Best of Criterion’s New Releases: August 2023

Movies Lists The Criterion Collection
Best of Criterion’s New Releases: August 2023

Each month, Paste brings you a look at the best new selections from the Criterion Collection. Much beloved by casual fans and cinephiles alike, Criterion has presented special editions of important classic and contemporary films for over three decades. You can explore the complete collection here.

In the meantime, because chances are you may be looking for something, anything, to discover, find all of our Criterion picks here, and if you’d rather dig into things on the streaming side (because who’s got the money to invest in all these beautiful physical editions?) we’ve got our list of the best films on the Criterion Channel. But you’re here for what’s new, and we’ve got you covered.

Here are all the new releases from Criterion, August 2023:

DreamsYear: 1990
Director: Akira Kurosawa
Stars: Akira Terao, Martin Scorsese, Chishū Ryū, Mieko Harada, Mitsuko Baisho
Rating: PG
Runtime: 119 minutes

About to be an octogenarian, Kurosawa decided to look inward as a way to chronicle his considerable life experiences, using the various dreams he actually remembered throughout his life as a conduit to communicating the way he saw the world. An anthology of eight dreams, split into eight short films vastly different in style, tone, and even genre, hold together beautifully care of Takao Saito’s and Shôji Ueda’s striking cinematography and the sometimes enchanting, sometimes haunting spiritual mood that envelops every frame. Each segment is memorable in its own right, but the one that stands out is a terrifying nightmare wherein a World War II veteran has to face his dead platoon and rationalize why he survived while the others perished. This section’s effortless success in filling the audience with fear maybe implies some Kurosawa could have found more success in horror had he been interested.—Oktay Ege Kozak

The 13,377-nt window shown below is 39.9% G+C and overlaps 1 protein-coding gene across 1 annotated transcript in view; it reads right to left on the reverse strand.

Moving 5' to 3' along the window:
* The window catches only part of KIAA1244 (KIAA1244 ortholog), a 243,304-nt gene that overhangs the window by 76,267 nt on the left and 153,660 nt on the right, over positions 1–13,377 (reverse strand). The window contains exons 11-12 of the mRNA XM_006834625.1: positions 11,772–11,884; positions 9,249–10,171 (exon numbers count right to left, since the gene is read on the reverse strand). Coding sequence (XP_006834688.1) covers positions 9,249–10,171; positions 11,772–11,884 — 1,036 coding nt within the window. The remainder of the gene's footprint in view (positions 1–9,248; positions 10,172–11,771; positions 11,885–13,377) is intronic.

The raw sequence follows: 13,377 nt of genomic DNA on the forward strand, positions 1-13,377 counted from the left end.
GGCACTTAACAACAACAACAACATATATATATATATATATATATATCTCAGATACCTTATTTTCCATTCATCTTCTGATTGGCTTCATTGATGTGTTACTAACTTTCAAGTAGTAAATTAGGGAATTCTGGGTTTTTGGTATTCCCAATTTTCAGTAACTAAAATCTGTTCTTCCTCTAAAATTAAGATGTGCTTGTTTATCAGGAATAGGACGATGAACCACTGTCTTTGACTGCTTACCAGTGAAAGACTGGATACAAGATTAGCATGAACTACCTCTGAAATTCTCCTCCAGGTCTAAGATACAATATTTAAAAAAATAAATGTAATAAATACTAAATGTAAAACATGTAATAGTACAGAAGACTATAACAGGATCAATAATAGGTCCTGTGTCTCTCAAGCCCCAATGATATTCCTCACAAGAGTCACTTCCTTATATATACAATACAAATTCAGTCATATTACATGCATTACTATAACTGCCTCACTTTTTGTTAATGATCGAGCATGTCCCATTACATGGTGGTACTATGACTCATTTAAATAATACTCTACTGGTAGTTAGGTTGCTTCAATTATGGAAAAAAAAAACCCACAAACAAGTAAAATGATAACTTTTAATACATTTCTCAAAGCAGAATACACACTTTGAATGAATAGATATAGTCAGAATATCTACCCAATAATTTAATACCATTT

Dim Sum: A Little Bit of HeartYear: 1985
Director: Wayne Wang
Stars: Laureen Chew, Kim Chew, Victor Wong, Ida F. O. Chung, Cora Miao, Amy Hill, Joan Chen
Rating: NR
Runtime: 88 minutes

A loose Ozu riff with a different and lesser power than that found in Wayne Wang’s breakout comedy-noir Chan Is Missing, Dim Sum: A Little Bit of Heart still showcases the filmmaker’s winning familiarity with his San Francisco immigrant community. Though centered on death, loneliness and responsibility, Dim Sum is colloquial both in its mix of languages and its atmosphere. Real-life mother-daughter duo Laureen and Kim Chew make up its emotional backbone, though Victor Wong’s performing experience provides the film’s most charming (and breezily mournful) moments. Rarely have speeches about losing recipes hit so hard, but Wang imbues them–like he imbues the rest of his scenes of the everyday–with the utmost importance. If the little pleasures of life fade, then what could we possibly have left? The grand ideals of the old ways? Sorry, but in Wang’s ’80s, especially in its New Year’s setting, those old acquaintances have all but been forgotten…even if we still feel lingering guilt about forgetting them.—Jacob Oller

The Baby CarriageYear: 1963
Director: Bo Widerberg
Stars: Inger Taube, Thommy Berggren, Lars Passgård, Ulla Akselson
Rating: NR
Runtime: 95 minutes

The jazzy debut of ex-film critic Bo Widerberg, The Baby Carriage is a direct retort to ’60s Swedish filmmaking. Its tale of Britt (a radiant, youthfully vigorous Inger Taube), caught between a pair of lovers and an unexpected pregnancy, is a brash bit of feminist, working class, salt-of-the-earth storytelling, directly in conflict with what Widerberg saw as Ingmar Bergman’s biggest weaknesses. It’s not a morose bit of soul-searching, but immediate, accessible and political. Combining modern attitudes towards work and sexuality with kitchen-sink Brit realism and the formal inventiveness of the French New Wave, The Baby Carriage offers a sweet and sassy (and sometimes silly) blend of indie influences. Like any first movie, it’s forged from familiar parts, but adding in gorgeous, crisp cinematography from Jan Troell and a pair of easy, cool, charismatic performances from Taube and Thommy Berggren. The Baby Carriage engrosses with its romance, based so much in unspoken moments, and strikes your heart with its bittersweetness, especially in a bold, glaring, light-in-your-eyes finale.—Jacob Oller

Raven’s EndYear: 1963
Director: Bo Widerberg
Stars: Thommy Berggren, Keve Hjelm, Emy Storm, Ingvar Hirdwall
Rating: NR
Runtime: 101 minutes